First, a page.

Wednesday, May 07, 2008


liz_marcs went digging for some references to "the stuff everybody knows" and got a surprise. No, "everybody" doesn't know it. Not even professional historians. Things drop into the cracks; folks don't like to admit, even (or especially!) to themselves, things they've done in bad situations.

In this case, it's a holocaust story. There was a brothel at Auschwitz, with women taken from the camps. Supposedly, the Nazis stocked it only with non-Jewish women. liz_marcs' story was an account of a Jewish woman who was forced to work in the brothel. Seems simple enough; the inmates of the camps were mostly Jewish, so it would make sense to take the women that they already had. Apparently, the Nazis not having Jewish women in the brothels is a big point for some.

Anything touching the Holocaust is so loaded with emotion that it's hard to deal with. A few years back, I saw an emotional on-line argument about the Nazis' use of diesel engines to produce carbon monoxide to kill Jews. Diesel engines supposedly don't produce enough CO to be deadly. Nobody brought up the obvious answer (and No Way was I going to post anything to that site!) — whoever reported the diesel engines wasn't an automotive engineer. Unfortunately, anybody who suggested the tiniest change in the Official Story (ie, perhaps they were actually gasoline engines?) was accused of being a Holocaust denier. I can't figure out Holocaust deniers — where do they think the Jews (and Gypsies, etc.) went? Flying saucers? Pellucidar?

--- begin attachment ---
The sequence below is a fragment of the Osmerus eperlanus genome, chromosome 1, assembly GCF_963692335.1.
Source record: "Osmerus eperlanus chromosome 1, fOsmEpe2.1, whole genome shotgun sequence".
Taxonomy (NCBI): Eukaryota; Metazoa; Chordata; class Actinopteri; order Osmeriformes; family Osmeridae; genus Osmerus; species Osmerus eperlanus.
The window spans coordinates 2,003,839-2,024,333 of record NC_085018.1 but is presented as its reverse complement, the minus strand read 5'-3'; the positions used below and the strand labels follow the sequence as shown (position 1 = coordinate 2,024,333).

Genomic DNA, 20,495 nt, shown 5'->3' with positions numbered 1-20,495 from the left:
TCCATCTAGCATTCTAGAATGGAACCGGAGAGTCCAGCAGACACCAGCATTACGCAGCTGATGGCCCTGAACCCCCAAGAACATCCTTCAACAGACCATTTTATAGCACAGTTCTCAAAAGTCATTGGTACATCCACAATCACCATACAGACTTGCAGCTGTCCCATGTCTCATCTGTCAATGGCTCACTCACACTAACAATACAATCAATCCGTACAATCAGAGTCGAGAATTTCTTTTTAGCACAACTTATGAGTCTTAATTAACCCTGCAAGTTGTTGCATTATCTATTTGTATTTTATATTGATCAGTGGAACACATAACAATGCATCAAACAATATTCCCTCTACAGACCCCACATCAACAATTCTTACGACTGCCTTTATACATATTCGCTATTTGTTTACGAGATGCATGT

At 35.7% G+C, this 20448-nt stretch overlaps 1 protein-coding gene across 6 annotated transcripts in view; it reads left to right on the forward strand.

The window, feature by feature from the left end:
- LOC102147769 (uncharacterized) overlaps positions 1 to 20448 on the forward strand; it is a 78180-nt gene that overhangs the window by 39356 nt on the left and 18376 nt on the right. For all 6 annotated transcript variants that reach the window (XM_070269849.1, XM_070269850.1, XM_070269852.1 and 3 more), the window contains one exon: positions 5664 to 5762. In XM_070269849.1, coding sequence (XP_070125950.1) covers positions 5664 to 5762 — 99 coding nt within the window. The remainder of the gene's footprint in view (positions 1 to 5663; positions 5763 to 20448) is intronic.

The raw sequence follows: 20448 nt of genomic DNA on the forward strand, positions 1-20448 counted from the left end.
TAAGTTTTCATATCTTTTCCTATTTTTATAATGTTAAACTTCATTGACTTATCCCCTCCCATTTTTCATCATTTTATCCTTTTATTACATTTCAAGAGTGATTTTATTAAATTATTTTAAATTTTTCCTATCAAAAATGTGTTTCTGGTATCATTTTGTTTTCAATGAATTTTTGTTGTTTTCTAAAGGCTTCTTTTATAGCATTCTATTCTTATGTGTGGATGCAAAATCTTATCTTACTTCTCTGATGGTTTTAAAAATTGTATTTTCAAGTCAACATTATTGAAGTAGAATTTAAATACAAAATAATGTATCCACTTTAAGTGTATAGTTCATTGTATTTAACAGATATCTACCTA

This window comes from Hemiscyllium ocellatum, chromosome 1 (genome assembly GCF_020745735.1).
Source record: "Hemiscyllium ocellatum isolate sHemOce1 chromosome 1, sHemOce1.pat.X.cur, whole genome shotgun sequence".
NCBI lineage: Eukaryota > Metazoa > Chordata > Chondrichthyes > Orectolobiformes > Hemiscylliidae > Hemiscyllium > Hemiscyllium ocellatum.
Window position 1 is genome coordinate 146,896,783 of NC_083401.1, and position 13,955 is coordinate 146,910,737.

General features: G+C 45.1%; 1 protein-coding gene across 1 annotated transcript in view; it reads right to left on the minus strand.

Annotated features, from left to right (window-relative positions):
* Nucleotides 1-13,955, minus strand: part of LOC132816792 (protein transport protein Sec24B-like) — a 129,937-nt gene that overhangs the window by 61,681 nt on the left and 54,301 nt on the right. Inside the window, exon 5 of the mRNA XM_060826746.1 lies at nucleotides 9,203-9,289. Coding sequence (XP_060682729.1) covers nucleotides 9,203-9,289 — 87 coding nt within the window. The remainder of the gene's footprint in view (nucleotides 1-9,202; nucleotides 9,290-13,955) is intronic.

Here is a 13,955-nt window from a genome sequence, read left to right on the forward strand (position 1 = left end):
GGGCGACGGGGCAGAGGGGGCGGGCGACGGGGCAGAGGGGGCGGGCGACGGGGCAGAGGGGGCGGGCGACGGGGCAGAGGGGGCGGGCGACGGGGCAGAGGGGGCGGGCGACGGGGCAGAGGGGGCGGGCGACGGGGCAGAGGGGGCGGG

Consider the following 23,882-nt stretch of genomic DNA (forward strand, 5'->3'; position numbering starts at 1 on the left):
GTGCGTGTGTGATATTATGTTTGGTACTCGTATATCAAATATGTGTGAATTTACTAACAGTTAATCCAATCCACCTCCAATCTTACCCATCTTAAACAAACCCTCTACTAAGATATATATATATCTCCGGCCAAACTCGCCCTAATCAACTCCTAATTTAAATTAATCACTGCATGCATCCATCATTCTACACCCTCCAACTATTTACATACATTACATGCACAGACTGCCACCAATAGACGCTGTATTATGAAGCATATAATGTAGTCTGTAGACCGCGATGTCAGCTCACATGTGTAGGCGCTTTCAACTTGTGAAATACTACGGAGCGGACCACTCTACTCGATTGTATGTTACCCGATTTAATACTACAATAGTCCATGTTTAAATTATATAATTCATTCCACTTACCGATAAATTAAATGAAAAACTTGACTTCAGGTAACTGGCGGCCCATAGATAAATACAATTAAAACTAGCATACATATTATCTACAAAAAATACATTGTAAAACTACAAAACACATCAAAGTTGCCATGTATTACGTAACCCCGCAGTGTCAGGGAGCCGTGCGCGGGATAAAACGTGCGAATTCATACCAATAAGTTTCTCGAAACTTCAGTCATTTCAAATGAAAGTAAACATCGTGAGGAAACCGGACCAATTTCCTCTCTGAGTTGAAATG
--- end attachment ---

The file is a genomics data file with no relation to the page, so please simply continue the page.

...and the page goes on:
The first step in "the scientific method" is "Observe. Gather data. Measure." If we let "what we wished we did" replace "what really happened", we pollute our data. Any conclusion based on polluted data is questionable, at best. Stories like liz_marcs' are tiny pieces of the large and very ugly picture that is the Twentieth Century. Soon, there won't be any more Holocaust survivors or WWII veterans, and all we'll have is their stories. Yes, memory is unreliable, but it's all we have. Put together enough stories and hopefully, the inaccurate parts will cancel each other out. WWI, Nazism, Communism — we don't want to go through anything like that, ever again. We need know, first, just what did happen.

A single death is a tragedy; a million deaths is a statistic.

— Joseph Stalin

It's easy to gather statistics — This many dead, that many wounded, so many buildings destroyed. Stories like liz_marcs' drag us out of the realm of statistics and back into the realm of tragedy. Consider what was going through the mind of InteresujÄ…ca Kobieta, who had plenty of food, plenty of soap and water, cosmetics and perfume, watching the thousands in the camp being marched off to their deaths, and knowing that she could rejoin them any time she didn't satisfy a Nazi officer. I simply can't imagine it. I'd think that this would be far worse torture than anything physical the Nazis could have done to her.

Jews ask themselves "What did we do wrong?"
And the answer that comes back is the most terrifying one possible:

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